Interview with Morgan Nyberg

Morgan Nyberg

Interview Date: 5/8/2012


Morgan Nyberg was born in Port Arthur, Ontario and grew up in farming country in southern British Columbia. After graduating from the University of British Columbia he worked as a labourer for a decade before finally settling into teaching. For most of the last 30 years he has lived abroad, teaching English as a Foreign Language in Ecuador, Portugal and the Sultanate of Oman. His first book, "The Crazy Horse Suite", a verse play, was performed on the stage in New York and was broadcast on CBC Radio. His memoir, "Mark", won the CBC Literary Competition. His first venture into book-length fiction, a children's novel, "Galahad Schwartz and the Cockroach Army", won Canada's prestigious Governor General's Award for Literature. Since then he has added a further children's novel, "Bad Day in Gladland", and three novels for adults, "El Dorado Shuffle", "Mr. Millennium", and "Since Tomorrow". He currently lives on Vancouver Island, British Columbia.

When did you start writing, and was there a significant event that prompted you to do so?

I discovered that I had the potential to become a serious writer at the University of British Columbia, whose Creative Writing program was one of the first in North America. I was among the first graduates. This was in the `60s.


If you could have one superpower, what would it be?

I would like to be able to escape my ego and all of its manifestations, and to experience for an indefinite period of time the reality of the present moment, like a young child. This may not sound like a superpower, but do you know any adult who can do it?

Kev's response:  I can't say as any of us can, unless one has the ability to "break" one's personality for a while.  It's a hard thing to do (and stay sane).


My favorite superhero.

I fondly remember Plastic Man, a ’50s comic book hero. His body was plastic, a relatively new material at the time. He could contort his body into any shape or grossly extend the reach of his arms and legs. Bullets did not penetrate but only stretched his flat plastic flesh for an instant.

Kev's response:  I've seen images of him recently (on the web), so he's floating about!


What are your thoughts on inspiration?

I believe in perspiration, not inspiration.


What is your approach to planning?

I make a detailed outline for about three-quarters of a novel. I outline the last quarter when it becomes clear what should happen. I also make an outline for each section, even if the section is only 2 pages in length.


When do you write?

I was a teacher for 30 years. I wrote whenever I could find the time, if necessary getting up at 6 a.m. to put in a couple of hours before work. Now that I am more or less retired and living on a government pension it is like having a permanent writing grant.

Kev's response:  Nice!  I must admit to being a bit jealous!


Favourite genre.

For years I wrote poetry exclusively. My verse play, “The Crazy Horse Suite”, was performed on the stage in New York and received an hour long production by Canadian Broadcasting Corporation Radio. Now I write mainly novels.

Kev's response:  Very cool.  That's an intriguing accomplishment.


What do you enjoy the most about writing?

I enjoy reading the finished product – the feeling of amazement: I made this?


What do you not enjoy about writing?

I hate planning, especially at the beginning, when there is nothing to build on. It’s a difficult and colourless intellectual exercise, but a strong story depends on it.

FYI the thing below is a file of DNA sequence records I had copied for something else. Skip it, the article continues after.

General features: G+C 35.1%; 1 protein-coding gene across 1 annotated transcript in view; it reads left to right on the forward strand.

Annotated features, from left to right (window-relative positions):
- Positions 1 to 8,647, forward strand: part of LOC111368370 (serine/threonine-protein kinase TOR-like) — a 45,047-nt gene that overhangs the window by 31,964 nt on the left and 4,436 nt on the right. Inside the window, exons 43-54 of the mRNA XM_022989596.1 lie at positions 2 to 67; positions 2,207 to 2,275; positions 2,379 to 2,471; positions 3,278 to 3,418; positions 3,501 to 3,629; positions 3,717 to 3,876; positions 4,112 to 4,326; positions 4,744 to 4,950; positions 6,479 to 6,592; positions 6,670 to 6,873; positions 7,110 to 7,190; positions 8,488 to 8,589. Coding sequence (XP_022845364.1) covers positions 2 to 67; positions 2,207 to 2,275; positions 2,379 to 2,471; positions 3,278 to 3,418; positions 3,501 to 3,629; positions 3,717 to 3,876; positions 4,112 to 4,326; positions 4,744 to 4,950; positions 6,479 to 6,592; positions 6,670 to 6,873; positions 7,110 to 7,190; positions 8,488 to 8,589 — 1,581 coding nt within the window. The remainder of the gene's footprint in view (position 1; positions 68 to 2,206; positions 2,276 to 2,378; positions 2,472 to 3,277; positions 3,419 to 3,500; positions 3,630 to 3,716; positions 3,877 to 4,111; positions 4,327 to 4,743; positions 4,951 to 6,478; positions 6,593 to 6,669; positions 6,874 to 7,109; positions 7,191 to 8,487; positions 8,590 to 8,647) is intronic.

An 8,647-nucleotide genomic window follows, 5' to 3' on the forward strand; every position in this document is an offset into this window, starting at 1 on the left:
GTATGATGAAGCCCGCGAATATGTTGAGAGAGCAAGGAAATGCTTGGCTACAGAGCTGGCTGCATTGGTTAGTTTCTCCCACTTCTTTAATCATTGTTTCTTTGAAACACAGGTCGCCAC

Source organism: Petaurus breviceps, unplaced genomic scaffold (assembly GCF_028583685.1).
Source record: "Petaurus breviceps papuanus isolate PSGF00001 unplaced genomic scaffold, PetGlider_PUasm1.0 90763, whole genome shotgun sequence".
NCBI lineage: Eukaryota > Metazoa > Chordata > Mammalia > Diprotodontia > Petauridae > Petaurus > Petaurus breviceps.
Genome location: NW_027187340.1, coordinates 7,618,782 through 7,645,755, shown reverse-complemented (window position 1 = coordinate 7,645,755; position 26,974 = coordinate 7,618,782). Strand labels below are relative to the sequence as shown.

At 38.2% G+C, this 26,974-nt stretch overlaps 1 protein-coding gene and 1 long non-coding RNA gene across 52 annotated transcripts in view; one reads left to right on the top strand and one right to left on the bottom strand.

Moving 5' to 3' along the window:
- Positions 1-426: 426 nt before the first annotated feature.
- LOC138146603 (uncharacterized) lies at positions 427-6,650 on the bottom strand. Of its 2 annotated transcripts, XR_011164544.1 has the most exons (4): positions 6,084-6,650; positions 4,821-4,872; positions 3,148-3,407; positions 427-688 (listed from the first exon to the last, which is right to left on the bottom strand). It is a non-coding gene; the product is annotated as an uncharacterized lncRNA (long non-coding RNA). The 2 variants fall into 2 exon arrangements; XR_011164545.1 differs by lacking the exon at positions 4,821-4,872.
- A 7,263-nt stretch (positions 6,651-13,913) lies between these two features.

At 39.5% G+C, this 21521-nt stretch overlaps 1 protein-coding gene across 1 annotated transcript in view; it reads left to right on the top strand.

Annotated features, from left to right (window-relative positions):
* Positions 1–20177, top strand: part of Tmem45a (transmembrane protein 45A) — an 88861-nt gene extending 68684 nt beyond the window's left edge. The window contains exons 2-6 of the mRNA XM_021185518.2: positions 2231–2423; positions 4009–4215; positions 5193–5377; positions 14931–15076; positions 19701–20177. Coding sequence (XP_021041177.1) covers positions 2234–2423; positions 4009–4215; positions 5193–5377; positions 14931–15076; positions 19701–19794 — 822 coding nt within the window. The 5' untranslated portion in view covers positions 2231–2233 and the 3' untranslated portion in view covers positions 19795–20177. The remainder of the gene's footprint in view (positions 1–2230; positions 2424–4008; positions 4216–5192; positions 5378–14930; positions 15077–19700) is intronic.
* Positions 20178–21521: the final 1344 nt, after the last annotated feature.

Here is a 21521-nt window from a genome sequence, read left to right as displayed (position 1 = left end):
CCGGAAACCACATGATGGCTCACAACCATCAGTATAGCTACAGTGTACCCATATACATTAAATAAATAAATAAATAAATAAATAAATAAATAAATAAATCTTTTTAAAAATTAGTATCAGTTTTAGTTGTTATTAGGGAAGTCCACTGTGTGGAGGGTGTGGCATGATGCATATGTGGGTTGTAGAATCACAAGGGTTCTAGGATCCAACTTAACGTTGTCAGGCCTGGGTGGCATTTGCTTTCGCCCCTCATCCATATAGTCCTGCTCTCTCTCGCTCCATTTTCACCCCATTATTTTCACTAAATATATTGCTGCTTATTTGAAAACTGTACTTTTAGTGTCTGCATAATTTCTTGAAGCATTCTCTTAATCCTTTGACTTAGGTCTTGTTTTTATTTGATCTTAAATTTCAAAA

Can you tell me something odd about yourself?

I have lived and worked on 4 continents: North America, South America, Europe and Asia.

Kev's response:  So ... you've been on the run for a long time?  (Just kidding!)


What are your thoughts on paper versus digital books?

Paper books will go the way of vinyl LPs. However, they will continue to be valuable as a repository of knowledge, necessary for the economic, technological and ecological collapse that lies ahead (see my novel “Since Tomorrow”).

Kev's response:  Plus, they are nice to see on the coffee table to be proud of.  (At least I am of my seven, but apart from them I don't keep other novels in any visible area.)


What are your current projects?

My novel, “El Dorado Shuffle” was published in print in 1997, before there was such a thing as independent digital publishing. I thought the physical book was the end of the line, so I saw no reason to keep the “floppy disks” the writing had been stored on. Of course I regretted that decision when I recently decided to independently republish “El Dorado Shuffle” as an ebook. I was left with no choice but to scan the entire novel. I went to a local printer and had them slice the spine off one of my copies so that the pages would lie flat on the scanner bed. But then I discovered that Word 2010 does not accept editable text scans directly from a scanner. I had to send the scans as PDFs to AdobeExportPDF, and they would convert them to editable Word texts and send them back. It was an awkward and tedious process. Not only that, but the text was crammed with  mistakes. After a long slog I am now almost ready to publish digitally.

Kev's response:  Ugh, as an Information Technology guy (for my day job), I know all too well the steps you'd have to take ... and the lack of OCR accuracy.  I feel for you.  You might have been better off setting up a pair of voice recorders - one using Dragon Dictation, the other to record as MP3 to sell audio copies.  The dictation would have had a lot of errors as well, though.


My other current project is a sequel to “Since Tomorrow”.


My online sites.

My book website:

My blog:

My amazon page:

Kev's response:  Morgan, thanks for joining me.  Good luck on the sequel, and I hope the digital version of "El Dorado Shuffle" goes well.
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